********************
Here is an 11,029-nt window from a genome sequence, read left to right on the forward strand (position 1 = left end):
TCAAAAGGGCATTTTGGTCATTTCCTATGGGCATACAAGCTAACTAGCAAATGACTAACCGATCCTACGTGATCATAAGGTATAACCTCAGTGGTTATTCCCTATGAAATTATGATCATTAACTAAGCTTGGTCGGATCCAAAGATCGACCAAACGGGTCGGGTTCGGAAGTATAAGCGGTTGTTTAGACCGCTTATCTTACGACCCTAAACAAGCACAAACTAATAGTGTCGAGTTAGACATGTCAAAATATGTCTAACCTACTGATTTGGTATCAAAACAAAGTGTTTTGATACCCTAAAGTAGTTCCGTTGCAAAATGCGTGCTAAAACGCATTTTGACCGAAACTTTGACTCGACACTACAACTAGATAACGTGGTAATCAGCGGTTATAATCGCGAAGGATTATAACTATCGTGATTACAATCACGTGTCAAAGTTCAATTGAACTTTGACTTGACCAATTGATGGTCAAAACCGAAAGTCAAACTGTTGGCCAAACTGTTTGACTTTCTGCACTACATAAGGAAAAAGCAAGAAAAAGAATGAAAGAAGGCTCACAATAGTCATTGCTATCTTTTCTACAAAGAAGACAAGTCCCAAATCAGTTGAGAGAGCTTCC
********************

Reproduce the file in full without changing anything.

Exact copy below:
Here is an 11,029-nt window from a genome sequence, read left to right on the forward strand (position 1 = left end):
TCAAAAGGGCATTTTGGTCATTTCCTATGGGCATACAAGCTAACTAGCAAATGACTAACCGATCCTACGTGATCATAAGGTATAACCTCAGTGGTTATTCCCTATGAAATTATGATCATTAACTAAGCTTGGTCGGATCCAAAGATCGACCAAACGGGTCGGGTTCGGAAGTATAAGCGGTTGTTTAGACCGCTTATCTTACGACCCTAAACAAGCACAAACTAATAGTGTCGAGTTAGACATGTCAAAATATGTCTAACCTACTGATTTGGTATCAAAACAAAGTGTTTTGATACCCTAAAGTAGTTCCGTTGCAAAATGCGTGCTAAAACGCATTTTGACCGAAACTTTGACTCGACACTACAACTAGATAACGTGGTAATCAGCGGTTATAATCGCGAAGGATTATAACTATCGTGATTACAATCACGTGTCAAAGTTCAATTGAACTTTGACTTGACCAATTGATGGTCAAAACCGAAAGTCAAACTGTTGGCCAAACTGTTTGACTTTCTGCACTACATAAGGAAAAAGCAAGAAAAAGAATGAAAGAAGGCTCACAATAGTCATTGCTATCTTTTCTACAAAGAAGACAAGTCCCAAATCAGTTGAGAGAGCTTCC